By Dr. Ernest Stock
I see a connection between the tragic events in Istanbul last Monday and the article by Beth Steinberg on summer camp shlichim.
To be more specific:
In a direct broadcast on army radio from Ataturk airport Tuesday morning, an Israeli eyewitness recalled the scene: while utter chaos and panic raged all around them, a group of some twenty tourists waiting to check in for their flight to Tel Aviv, children among them, sat quietly on the floor, listening to one of their number calm them down and prepare them for the long hours of waiting and sharing of scarce food until they could board a flight home.
The travelers, it soon became clear, had coalesced into an ad-hoc community, while a leadership figure from among them emerged and took over.
Beth Steinberg’s article helped me understand and formulate explicitly what I had long sensed instinctively, having experienced Jewish life on three continents for well-nigh nine decades (b. 1924)*
*My sojourn in the U.S., 1940-61, comprised early employment, army service in WW II, graduation from evening high school, university education and staff positions in the Jewish community (CJF and JAFI Inc.) until my aliyah in 1961.*
My new insight is this: only by growing up from the earliest stage in a sovereign community (Israel) can a cohort like the one Beth Steinberg describes come into being: capable of acting as as individuals or a group in ways that range from teaching sports in diaspora camps to risking their lives in battle. Similar scenes are enacted, though in less dramatic circumstances, by a myriad other groups up and down the land, in youth movements, high school classrooms, and every platoon in the army, where leaders emerge and are recognized, without being designated or proclaimed as such. Certainly, wealth or social background do not play a part.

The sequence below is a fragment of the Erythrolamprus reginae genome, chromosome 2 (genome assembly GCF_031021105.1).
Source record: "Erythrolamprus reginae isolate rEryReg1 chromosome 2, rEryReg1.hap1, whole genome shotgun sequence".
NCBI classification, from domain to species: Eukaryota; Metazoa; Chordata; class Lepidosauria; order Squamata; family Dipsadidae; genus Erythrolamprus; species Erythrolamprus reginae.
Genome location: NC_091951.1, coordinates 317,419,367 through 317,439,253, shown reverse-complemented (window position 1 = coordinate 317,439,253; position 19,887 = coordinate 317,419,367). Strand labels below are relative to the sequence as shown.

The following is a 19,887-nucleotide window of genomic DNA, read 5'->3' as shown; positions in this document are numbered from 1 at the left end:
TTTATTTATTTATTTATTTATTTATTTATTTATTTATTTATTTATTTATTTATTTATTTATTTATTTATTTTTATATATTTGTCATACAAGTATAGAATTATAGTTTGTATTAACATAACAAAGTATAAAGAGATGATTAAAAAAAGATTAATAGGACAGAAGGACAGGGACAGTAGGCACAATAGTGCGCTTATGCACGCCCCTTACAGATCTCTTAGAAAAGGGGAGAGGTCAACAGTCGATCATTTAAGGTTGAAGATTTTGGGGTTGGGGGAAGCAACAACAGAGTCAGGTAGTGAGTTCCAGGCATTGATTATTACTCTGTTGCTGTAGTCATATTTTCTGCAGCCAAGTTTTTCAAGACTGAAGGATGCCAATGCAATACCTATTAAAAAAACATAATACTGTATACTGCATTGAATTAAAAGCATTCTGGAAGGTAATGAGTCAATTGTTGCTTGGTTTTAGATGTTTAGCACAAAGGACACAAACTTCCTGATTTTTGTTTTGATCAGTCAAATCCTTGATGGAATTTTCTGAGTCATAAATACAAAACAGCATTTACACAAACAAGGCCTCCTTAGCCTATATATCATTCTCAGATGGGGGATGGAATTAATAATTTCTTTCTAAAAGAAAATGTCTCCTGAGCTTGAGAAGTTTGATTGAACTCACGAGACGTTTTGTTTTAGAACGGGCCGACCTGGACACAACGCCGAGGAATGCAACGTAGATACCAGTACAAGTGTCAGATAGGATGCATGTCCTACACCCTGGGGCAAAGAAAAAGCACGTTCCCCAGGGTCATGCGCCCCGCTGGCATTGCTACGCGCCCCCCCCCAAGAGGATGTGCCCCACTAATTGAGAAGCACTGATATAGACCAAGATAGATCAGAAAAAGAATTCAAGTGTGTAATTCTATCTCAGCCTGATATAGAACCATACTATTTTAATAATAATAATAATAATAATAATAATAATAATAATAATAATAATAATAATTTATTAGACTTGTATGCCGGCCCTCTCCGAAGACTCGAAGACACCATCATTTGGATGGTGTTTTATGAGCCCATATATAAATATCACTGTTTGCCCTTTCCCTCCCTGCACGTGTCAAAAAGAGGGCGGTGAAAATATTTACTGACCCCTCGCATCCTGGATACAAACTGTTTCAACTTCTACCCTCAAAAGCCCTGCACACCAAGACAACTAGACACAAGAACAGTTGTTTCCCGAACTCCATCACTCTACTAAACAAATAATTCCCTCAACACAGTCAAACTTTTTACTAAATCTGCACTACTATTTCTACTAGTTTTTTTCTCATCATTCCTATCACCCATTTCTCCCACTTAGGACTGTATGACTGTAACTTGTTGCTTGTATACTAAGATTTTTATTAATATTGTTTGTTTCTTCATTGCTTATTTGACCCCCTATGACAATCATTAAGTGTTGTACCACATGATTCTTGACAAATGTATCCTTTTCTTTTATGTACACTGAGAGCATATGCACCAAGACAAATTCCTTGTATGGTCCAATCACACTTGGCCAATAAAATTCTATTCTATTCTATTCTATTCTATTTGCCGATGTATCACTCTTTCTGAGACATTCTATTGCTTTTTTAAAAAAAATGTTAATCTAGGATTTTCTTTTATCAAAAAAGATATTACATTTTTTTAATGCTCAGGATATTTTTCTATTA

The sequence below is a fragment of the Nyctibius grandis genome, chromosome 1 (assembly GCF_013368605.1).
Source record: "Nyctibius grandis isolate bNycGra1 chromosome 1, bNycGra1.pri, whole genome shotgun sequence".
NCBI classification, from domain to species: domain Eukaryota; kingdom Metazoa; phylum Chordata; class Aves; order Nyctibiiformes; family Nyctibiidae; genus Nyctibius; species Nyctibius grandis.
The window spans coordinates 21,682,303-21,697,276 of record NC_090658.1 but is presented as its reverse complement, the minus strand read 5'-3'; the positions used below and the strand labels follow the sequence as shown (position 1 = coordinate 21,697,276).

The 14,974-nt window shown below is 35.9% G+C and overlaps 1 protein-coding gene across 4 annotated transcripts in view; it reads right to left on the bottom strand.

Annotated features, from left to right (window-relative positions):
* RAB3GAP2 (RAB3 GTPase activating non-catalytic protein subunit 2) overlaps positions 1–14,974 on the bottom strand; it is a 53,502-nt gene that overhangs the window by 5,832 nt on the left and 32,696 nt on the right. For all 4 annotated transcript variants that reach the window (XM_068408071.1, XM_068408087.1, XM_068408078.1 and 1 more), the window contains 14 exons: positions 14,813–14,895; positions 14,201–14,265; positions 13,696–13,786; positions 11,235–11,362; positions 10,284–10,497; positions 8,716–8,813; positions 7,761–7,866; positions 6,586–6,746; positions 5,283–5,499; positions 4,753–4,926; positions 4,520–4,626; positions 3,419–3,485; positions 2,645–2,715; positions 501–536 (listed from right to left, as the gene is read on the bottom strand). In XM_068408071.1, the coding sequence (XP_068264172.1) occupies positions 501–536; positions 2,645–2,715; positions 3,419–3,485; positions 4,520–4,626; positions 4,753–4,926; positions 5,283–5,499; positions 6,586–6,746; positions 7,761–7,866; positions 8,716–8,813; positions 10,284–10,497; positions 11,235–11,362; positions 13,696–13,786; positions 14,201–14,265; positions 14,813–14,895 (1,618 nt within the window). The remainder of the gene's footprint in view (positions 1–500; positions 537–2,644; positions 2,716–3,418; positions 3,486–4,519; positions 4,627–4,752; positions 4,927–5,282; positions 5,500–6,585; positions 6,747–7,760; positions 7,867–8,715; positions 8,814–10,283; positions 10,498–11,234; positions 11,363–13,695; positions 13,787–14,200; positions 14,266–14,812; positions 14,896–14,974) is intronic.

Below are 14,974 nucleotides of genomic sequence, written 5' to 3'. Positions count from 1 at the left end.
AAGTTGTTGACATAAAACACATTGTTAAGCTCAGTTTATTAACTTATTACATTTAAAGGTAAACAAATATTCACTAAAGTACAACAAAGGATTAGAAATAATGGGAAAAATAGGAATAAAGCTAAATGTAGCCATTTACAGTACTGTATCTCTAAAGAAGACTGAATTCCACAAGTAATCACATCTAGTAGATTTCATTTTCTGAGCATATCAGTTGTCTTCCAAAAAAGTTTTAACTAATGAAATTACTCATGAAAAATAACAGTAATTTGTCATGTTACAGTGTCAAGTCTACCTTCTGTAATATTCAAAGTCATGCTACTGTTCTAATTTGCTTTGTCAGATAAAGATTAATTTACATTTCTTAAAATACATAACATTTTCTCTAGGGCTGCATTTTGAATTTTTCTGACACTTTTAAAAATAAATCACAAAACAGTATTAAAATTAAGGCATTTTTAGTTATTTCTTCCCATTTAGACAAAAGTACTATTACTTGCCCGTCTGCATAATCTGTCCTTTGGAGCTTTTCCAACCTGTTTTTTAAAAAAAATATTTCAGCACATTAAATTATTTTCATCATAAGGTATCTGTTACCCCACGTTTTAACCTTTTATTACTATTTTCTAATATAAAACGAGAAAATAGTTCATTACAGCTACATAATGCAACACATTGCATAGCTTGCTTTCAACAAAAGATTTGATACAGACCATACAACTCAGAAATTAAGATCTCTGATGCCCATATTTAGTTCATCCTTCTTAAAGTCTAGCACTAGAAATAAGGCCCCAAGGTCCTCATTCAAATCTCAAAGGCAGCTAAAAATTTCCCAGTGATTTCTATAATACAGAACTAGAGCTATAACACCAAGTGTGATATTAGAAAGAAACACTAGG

The critical role of the army in the process I was able to observe myself as a reservist (in an artillery unit). Not only are there no officer types or military class, but often a comradely bond develops between “Enlisted Men” and their superiors, sometimes lasting a lifetime.
There is thus an essential difference in the sphere of leadership between Israel and Jewish communities elsewhere. The categories of lay and professional, so widespread in the diaspora, are not current in Israel. In their stead, we have political and volunteer leadership. In the major amutot (nonprofits), professionals function more as paid employees than as leaders. (An exception are the founders of certain amutot who continue to fulfill both functions). In the diaspora, as is known, lay leadership is too often based on wealth, is unlimited timewise and unconnected to any democratic process.
The concept of spiritual leadership is foreign to the secular population, who reach adulthood without guidance of a rabbi. Even Bar and Bat Mitzvas are celebrated without their religious significance; many boys and girls never even set foot in a synagogue. Only at weddings does an orthodox rabbi conduct the ceremony under the chupah, his presence indispensable to make it legal.
There is, however, a growing amount of Jewish content, mainly Bible and History, in the curricula prepared for countrywide use by the Ministry of Education. Bagrut exams in Jewish subjects are increasingly popular among the seventh and eighth graders taking them, but discussions about Jewish identity are entirely absent in this group (my source is a teenage grandson).
Among the dati (religious) public, rabbis still exert considerable influence, mostly as interpreters of halakhah. Certain charismatic figures have a devoted following among the young, sometimes in the direction of extremist nationalism, with the dire results that are known.